Hershel was very pleased with himself. Everything had worked out perfectly. His tree house was too high up and difficult to climb into for his sisters and he finally had the privacy he craved. Maintaining and improving the hideout was also a satisfying job. The first time it rained while he was in the tree house, he had been forced to go home. The structure was composed of planks of wood nailed together and was not effective protection from the English weather.

To remedy this, Herschel took to plastering the structure with pond liner. Whilst this approach kept most of the rain out, even Hershel had to admit that the tree house was an eyesore. He asked his father for help and together they added a new layer of planks to cover up the pond liner. Again, Frinkle watched over their progress with muted approval.

One summer evening, Hershel was putting the finishing touches on his latest work of art when he heard Frinkle’s bell. He drew his pond liner curtain to let the cat leap from the wall into his tree house and went back to his drawing. A wet ball of hair of claws hurled itself through the opening and clattered into a corner. The cat was shaking and covered in blood.

The boy tried to comfort his friend as best he could but the animal would not stop trembling. Herschel wrapped Frinkle in a towel, placed an open tin of tuna next to him and left the tree house to investigate. From the tree his was able to pull himself onto the garden wall and then find his way to the roof of the shed. Here he had a good view of the surrounding gardens. It did not take long for him to identify the aggressor.

The cat was easy to spot, not just because it was pitch black and stood out on the red brick wall but also due to its sheer size. The creature did not seem out of breath or flustered in the least, yet was quite clearly Frinkle’s perpetrator. Its coat glistened with blood and puss.

Hershel was a peaceful child and at first decided not to intervene. However, when he returned to the tree house and examined the extent of Frinkle’s wounds, he became enraged. The cat had calmed down and was eating the tuna but the white towel he had been wrapped in had turned a reddish brown. Hershel grabbed some stones he had been collecting in case he ever needed to defend his tree house and headed back to the shed roof.

The cat was about 10 meters from him and did not seem concerned when Hershel took aim. He threw a stone as hard as he could and missed. Having anticipated the cat’s darting run in the opposite direction, he then threw a handful of stones, hoping that one would hit its target. It was difficult to tell if the cat had been hit but at the very least it was perturbed. A neighbour, who had witnessed the incident, shouted at the boy. “You horrible child,” she shrieked. “What are you doing to poor Alfred? I’m calling your father right now!”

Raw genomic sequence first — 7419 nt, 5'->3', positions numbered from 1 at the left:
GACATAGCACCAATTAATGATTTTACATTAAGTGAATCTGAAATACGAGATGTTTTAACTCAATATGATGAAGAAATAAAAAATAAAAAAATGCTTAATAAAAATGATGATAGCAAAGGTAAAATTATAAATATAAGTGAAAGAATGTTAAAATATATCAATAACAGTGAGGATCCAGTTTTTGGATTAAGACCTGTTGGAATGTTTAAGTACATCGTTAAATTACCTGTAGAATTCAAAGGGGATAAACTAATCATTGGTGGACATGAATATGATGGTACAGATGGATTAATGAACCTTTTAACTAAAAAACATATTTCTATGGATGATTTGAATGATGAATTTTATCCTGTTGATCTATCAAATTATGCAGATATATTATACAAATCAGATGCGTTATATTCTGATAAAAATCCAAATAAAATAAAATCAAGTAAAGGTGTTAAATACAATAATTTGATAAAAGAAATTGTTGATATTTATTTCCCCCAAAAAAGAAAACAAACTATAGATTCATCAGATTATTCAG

Mr Linger was surprised to get a call from Mrs Brawn. He didn’t get on particularly well with her and had gotten into an argument with her before, when she had demanded he cut down the Lilac which “keeps the sun off my flowers.” He was even more surprised to find she was accusing her son of cruelty to cats. When he spoke to his son, he was startled to hear that the story was true. He ordered the boy to apologise.

Hershel knew he had done wrong and said sorry to Mrs Brawn. He also told her that her cat had brutally beaten Frinkle and should not be allowed out. “Cat’s fight and that’s the way it is, it’s nature’s way and it’s no reason to go throwing rocks at poor Alfred,” she replied. The nine year old was unhappy with this answer but kept his mouth shut. He was learning when not to waste his breath.

The weeks passed and the cats settled into a routine. Alfred was bigger stronger and more vicious than Frinkle but he was also less mobile. Frinkle had learnt to use this to his advantage. The cuts administered became less severe and the tree house had become a safe haven for the smaller of the two felines. Hershel had made sure of this by borrowing a friend’s pellet gun and shooting Alfred whenever he came in range. The idea was to replicate the tiger domesticating feats from the novel “The Life of Pi”.

Knowing he would soon be setting off for a two week holiday, Herschel intensified his efforts to ward off Alfred. He took to lying on the shed roof, pretending to read, whilst waiting gun in hand for the large cat. Whenever the cat came into range he would use a toy lion to emit an electronic roar before pelting the cat with bullets. This way Alfred would associate the noise with pain.

A few weeks before leaving, Herschel put a motion sensitive dinosaur toy in his tree house. Every time something passed in front of the toy, it would emit a noise similar to the electronic lion’s roar. Herschel hoped that if for some reason Alfred was no longer deterred by the likelihood of pellets raining down on him, the roar as Frinkle entered the tree house would scare him off. Frinkle had become used to the noise and hopefully wouldn’t run back out himself.